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Scottish Charity Register No. SC043760

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April – May 2024 : Compassion READ ONLINE


The city speaks

April 01 2024
Secluded Beach by an unnamed artist at the St Mungo's Recovery College. © Homeless Diamonds Secluded Beach by an unnamed artist at the St Mungo's Recovery College. © Homeless Diamonds

Two short stories written in poetic style tell tales of life on the streets in an often-overwhelming city. Words by Chris Bird


The city flowed in oceanic contortions wrapping itself around numbers and equations, letters and alphabets that defined movement and time.
These alleys and sidewalks, avenues and boulevards, streets and plazas sparkled and shone with endless days and nights. Lit by stars, high windows looked out across the city skyline. How many had walked past these doorways and passages emerging out of dusk or morning?
The streets owned limitless secrets. Hints and clues drifted along the wooden doors and stone statues. Over and over, the city re-imagined itself.
Towers and steeples, domes and rooftops lit by streams of white moonlight maintained an uncanny and aloof silence. Who understood the old, turbulent city?

Reflections on car window screens were fleeting insights into the pattern of the days. Office workers, shop assistants, teachers and nurses, chauffeurs and servants, beggars and drug dealers shared this elaborate, congested space. The city streamed forward out of the darkness defined by street names and numbers. Endless as the stars, the streets were mysterious and enigmatic. Who perceived the links and associations between past whispers and current vows?

The city seemed to require an explanation. These complex balances of urban memory and truth were merging and blurring. There was nowhere else to go. There were countless, fragmented destinations interconnected in maze-like complexity.

Blindfold – Part I

The wind cut back over the concrete balcony. Glasgow's skyline was a fusion of greys and dark browns. Rain was in the chilly air. I smoked the final few drags of a cheap cigarette and headed out.

The radio was discussing a scandal in local government. I had the smack in small plastic £10 bags. I pulled my sweatshirt hoodie down and headed down the stairs. Graffiti on the stairwell read “The Saints are coming” in reference to a track by Dunfermline punk band The Skids. The wind rushed up the staircase. It tasted of snow.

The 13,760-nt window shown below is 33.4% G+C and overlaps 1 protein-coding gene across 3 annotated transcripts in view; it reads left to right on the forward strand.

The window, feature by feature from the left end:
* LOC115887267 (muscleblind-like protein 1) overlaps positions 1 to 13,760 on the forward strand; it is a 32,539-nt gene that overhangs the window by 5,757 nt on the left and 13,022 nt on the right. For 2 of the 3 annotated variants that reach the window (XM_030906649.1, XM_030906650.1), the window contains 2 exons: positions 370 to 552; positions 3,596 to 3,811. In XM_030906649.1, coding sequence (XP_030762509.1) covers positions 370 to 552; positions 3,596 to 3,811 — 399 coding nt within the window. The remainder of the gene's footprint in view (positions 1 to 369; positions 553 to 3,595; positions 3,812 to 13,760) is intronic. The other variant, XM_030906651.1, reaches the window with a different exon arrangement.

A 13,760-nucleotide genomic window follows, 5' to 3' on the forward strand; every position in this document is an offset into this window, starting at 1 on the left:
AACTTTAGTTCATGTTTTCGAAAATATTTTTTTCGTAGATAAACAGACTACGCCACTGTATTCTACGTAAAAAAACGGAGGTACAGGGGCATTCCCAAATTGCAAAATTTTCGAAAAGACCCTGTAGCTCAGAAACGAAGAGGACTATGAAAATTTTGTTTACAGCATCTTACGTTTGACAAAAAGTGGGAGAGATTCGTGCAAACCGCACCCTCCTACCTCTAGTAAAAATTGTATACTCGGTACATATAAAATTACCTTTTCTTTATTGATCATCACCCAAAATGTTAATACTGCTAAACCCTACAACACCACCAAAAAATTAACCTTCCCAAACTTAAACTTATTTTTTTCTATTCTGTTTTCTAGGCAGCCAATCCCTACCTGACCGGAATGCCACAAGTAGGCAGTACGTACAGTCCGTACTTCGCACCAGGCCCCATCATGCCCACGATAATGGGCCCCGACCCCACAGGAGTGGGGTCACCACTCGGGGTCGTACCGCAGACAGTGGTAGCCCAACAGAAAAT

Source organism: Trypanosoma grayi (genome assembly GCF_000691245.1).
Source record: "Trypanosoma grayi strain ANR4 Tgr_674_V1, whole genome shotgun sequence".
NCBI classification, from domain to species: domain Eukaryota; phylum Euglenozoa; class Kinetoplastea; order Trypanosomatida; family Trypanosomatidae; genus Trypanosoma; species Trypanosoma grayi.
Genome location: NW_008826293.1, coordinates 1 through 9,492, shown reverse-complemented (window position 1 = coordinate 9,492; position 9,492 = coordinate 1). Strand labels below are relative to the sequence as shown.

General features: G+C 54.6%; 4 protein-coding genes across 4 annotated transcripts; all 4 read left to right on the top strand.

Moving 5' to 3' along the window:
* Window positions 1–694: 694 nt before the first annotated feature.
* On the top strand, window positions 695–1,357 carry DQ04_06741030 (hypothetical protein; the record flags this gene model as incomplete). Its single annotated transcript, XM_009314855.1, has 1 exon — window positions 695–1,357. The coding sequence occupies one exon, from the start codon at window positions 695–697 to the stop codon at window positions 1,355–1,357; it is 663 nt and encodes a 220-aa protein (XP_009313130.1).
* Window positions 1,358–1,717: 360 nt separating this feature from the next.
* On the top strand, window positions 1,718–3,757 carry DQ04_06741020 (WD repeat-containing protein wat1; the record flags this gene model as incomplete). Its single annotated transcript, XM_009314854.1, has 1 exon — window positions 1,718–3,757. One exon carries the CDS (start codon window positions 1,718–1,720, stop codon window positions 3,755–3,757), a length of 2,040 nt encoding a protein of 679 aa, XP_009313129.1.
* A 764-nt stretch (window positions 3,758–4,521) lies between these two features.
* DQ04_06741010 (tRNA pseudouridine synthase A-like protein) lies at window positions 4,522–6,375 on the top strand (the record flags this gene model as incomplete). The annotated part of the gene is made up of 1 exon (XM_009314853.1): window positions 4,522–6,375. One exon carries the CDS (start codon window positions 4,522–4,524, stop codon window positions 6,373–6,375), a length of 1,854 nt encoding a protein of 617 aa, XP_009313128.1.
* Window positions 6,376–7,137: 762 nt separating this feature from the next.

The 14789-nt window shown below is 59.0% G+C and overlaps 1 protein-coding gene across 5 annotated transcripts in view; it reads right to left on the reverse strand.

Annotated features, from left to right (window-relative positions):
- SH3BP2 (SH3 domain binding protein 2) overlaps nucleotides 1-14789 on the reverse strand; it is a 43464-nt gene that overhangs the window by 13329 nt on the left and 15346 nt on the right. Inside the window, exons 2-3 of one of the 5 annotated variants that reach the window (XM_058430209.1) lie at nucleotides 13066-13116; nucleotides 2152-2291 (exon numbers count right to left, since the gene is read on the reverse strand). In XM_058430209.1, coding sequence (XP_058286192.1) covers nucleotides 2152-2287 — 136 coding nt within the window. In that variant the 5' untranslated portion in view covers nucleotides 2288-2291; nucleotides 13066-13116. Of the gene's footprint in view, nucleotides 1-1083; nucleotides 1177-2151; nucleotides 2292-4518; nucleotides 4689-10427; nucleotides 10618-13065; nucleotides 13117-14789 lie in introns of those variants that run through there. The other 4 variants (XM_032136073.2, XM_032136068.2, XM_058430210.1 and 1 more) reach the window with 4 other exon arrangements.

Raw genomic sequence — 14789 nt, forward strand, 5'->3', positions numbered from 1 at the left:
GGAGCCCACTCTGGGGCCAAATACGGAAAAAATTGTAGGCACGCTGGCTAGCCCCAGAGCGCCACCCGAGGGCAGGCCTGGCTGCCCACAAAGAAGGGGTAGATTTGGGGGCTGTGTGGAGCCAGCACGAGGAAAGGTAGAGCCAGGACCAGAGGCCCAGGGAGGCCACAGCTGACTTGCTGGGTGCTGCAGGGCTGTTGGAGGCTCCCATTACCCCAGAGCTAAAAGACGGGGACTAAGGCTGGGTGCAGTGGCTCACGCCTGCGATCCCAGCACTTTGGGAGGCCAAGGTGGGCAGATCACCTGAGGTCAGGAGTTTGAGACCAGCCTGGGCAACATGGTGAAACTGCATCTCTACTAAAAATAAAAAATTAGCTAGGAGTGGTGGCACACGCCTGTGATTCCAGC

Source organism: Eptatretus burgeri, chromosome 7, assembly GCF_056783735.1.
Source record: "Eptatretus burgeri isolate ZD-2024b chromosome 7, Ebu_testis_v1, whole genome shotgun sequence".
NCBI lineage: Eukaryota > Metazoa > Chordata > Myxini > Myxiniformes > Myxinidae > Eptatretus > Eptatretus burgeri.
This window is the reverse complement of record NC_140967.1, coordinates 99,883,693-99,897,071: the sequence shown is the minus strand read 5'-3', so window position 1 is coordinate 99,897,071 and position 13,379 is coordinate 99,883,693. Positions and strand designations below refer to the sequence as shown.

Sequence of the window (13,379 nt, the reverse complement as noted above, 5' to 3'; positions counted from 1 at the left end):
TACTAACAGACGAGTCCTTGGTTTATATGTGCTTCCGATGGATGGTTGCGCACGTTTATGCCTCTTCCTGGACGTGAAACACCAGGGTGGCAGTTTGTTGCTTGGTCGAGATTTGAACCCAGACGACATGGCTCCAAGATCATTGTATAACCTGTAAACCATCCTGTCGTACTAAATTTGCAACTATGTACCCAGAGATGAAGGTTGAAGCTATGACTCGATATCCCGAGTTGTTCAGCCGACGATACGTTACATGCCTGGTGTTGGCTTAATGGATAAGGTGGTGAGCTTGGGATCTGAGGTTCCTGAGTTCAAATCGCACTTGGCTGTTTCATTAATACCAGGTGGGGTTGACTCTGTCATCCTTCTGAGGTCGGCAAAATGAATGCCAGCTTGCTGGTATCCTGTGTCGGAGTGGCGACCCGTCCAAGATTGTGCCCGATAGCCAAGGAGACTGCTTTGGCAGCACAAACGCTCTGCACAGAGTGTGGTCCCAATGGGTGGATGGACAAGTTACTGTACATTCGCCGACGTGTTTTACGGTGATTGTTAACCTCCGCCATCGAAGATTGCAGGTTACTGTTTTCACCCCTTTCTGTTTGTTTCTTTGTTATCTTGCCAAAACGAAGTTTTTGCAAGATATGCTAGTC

I had a well-established pitch. I knew l had the protection of bigger characters in the local area. They knew exactly how much l had to flog.
A kid in a red Nike trackie appeared. I knew his face. The deal was done quickly in the cold of the stairwell. He looked skinny and pale. There was a distracted look in his eyes. He was from a Catholic family but smack blurs those divisions. His ten note was crumpled and filthy. He nodded as he walked away.

Another older boy appeared. He moved with clumsy intent. There was a faint Celtic tattoo on his left hand. He looked drunk. I didn't want any chat. “Ehhh big man,” he said in a croaky voice like a crow. I knew his older brother l realised. UVF graffiti on the staircase didn't alarm him. Soon he was gone. Across the road the freezing wind was pulling at a faded Socialist poster half stuck to the bus shelter.
Sunshine gradually crossed the Glasgow skyline in uncertain patches of light. Then all too soon the sky darkened with moving clouds. The noise of traffic filled the distance.

I craved a cigarette. A sense of emptiness filled my head. A radio from a high window sang out: "Here comes the sun."

Blindfold – Part II

In the town centre the shops gave out a half-hearted glow. A few old ladies pushed trolleys along. The electronic shop had a beefy looking security guard outside smoking a fag. He looked at the cigarette with a stare of disappointment.

The evening gathered wind and chucked it casually along the side streets. Grey stone blocks almost coloured the dismal atmosphere with a certain grim weight. I moved along looking for a friend.

The tavern on the corner bustled with life. A Rangers flag decorated the wide window. A Catholic lad full of beer might well take aversion to that later in the evening.

A junkie l recognised swept past implausibly, carrying a box of cosmetics under his arm. His skinny, grey face gave me a gaunt glance as if to say: “You cannae catch me!”